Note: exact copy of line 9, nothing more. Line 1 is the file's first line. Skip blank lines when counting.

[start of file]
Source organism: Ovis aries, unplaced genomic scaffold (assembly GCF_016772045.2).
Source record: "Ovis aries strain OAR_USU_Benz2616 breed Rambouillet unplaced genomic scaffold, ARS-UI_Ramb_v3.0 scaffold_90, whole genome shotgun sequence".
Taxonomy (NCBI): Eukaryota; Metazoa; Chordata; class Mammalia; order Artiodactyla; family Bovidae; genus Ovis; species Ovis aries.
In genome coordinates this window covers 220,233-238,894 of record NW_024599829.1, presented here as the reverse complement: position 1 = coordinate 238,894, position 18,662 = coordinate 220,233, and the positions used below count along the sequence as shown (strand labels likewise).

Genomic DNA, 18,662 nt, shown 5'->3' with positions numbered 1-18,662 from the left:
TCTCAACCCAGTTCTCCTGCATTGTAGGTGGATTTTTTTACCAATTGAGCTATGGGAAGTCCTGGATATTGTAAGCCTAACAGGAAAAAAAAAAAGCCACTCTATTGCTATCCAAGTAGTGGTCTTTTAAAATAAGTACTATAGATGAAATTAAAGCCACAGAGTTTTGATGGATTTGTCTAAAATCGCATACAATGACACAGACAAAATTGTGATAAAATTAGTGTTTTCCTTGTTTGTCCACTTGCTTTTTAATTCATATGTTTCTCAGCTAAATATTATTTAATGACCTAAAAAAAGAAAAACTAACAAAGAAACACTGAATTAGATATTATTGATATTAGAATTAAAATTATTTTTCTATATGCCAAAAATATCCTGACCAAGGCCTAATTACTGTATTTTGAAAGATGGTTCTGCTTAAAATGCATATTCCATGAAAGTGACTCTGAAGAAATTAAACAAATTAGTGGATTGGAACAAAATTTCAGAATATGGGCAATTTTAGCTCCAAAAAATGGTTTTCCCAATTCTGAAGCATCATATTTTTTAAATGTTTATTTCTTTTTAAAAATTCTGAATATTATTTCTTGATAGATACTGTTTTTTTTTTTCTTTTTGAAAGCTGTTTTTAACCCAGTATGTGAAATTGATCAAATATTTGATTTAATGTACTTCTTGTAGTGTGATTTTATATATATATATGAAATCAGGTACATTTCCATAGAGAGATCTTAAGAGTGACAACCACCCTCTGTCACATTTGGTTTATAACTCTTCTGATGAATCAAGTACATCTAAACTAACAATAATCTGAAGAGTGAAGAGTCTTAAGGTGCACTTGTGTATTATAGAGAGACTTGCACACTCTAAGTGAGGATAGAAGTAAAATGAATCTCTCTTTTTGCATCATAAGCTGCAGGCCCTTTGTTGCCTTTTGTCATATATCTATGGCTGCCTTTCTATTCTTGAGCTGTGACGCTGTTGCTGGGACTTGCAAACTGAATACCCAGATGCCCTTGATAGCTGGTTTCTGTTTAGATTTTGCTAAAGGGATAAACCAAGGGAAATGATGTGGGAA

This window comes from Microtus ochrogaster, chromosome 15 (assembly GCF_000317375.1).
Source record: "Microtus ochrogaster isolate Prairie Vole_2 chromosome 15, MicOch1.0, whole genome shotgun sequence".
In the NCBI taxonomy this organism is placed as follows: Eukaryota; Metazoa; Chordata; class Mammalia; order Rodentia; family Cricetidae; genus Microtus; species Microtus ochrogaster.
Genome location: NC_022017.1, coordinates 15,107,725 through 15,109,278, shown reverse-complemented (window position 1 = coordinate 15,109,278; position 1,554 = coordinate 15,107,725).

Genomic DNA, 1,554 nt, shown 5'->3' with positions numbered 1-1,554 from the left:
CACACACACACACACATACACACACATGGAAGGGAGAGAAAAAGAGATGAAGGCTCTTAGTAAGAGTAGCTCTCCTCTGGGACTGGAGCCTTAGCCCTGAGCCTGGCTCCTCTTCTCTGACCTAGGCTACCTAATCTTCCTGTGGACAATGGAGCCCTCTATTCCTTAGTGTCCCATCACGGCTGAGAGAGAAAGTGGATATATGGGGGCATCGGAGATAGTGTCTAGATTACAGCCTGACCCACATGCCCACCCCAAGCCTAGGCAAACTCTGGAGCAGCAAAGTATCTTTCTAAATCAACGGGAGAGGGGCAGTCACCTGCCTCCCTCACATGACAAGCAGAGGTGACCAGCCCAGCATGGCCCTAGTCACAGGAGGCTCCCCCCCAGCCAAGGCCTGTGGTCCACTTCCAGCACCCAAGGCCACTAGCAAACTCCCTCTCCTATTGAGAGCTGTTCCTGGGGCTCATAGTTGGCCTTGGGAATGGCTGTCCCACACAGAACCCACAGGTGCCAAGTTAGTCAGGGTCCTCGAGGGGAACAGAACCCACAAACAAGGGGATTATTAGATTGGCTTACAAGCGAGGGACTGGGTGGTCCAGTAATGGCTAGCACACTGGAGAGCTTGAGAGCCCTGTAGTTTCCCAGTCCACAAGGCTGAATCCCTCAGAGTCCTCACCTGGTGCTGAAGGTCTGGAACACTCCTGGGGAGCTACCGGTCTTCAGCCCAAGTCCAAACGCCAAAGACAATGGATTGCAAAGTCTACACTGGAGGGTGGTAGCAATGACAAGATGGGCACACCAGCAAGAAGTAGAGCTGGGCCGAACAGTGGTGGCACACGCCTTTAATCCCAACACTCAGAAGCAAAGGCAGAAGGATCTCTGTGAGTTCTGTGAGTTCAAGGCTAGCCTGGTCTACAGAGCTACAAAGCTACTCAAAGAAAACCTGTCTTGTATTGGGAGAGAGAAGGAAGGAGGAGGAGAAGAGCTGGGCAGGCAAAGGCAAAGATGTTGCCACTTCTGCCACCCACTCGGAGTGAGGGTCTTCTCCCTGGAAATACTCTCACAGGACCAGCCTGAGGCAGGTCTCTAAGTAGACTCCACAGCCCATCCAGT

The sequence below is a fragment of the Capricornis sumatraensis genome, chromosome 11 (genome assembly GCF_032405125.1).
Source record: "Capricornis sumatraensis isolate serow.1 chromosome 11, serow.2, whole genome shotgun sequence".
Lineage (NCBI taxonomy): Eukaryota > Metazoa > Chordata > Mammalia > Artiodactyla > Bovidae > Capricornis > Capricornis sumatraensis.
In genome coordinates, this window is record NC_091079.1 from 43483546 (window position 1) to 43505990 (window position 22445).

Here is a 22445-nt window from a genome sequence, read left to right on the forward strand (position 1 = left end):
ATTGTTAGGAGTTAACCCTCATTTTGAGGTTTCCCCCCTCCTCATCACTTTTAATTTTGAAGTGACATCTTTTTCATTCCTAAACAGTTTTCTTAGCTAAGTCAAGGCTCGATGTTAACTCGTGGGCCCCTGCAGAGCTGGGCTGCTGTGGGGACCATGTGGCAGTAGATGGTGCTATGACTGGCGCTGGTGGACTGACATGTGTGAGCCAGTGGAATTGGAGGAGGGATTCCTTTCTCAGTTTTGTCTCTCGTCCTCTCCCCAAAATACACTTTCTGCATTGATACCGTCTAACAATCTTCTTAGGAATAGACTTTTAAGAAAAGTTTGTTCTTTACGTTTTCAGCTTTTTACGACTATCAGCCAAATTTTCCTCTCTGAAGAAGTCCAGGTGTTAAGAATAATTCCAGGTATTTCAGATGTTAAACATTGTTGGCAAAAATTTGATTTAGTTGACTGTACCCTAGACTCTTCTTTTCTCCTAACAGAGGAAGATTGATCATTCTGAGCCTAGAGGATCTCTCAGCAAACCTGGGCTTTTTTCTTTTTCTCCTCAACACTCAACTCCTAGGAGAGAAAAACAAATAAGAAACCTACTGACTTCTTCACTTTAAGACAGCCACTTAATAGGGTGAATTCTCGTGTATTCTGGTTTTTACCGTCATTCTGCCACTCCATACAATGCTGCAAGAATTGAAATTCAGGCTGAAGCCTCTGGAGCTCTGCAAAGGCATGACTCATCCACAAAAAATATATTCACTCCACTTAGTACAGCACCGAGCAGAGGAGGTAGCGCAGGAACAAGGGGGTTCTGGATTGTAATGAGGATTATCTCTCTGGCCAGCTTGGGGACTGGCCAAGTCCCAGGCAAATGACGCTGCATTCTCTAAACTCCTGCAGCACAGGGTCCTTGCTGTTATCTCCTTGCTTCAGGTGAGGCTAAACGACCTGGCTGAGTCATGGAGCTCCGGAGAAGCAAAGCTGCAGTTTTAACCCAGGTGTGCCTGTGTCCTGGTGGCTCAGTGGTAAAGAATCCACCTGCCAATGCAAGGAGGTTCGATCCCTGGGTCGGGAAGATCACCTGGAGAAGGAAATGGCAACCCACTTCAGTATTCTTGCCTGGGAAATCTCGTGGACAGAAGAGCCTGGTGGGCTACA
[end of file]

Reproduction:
In the NCBI taxonomy this organism is placed as follows: Eukaryota; Metazoa; Chordata; class Mammalia; order Rodentia; family Cricetidae; genus Microtus; species Microtus ochrogaster.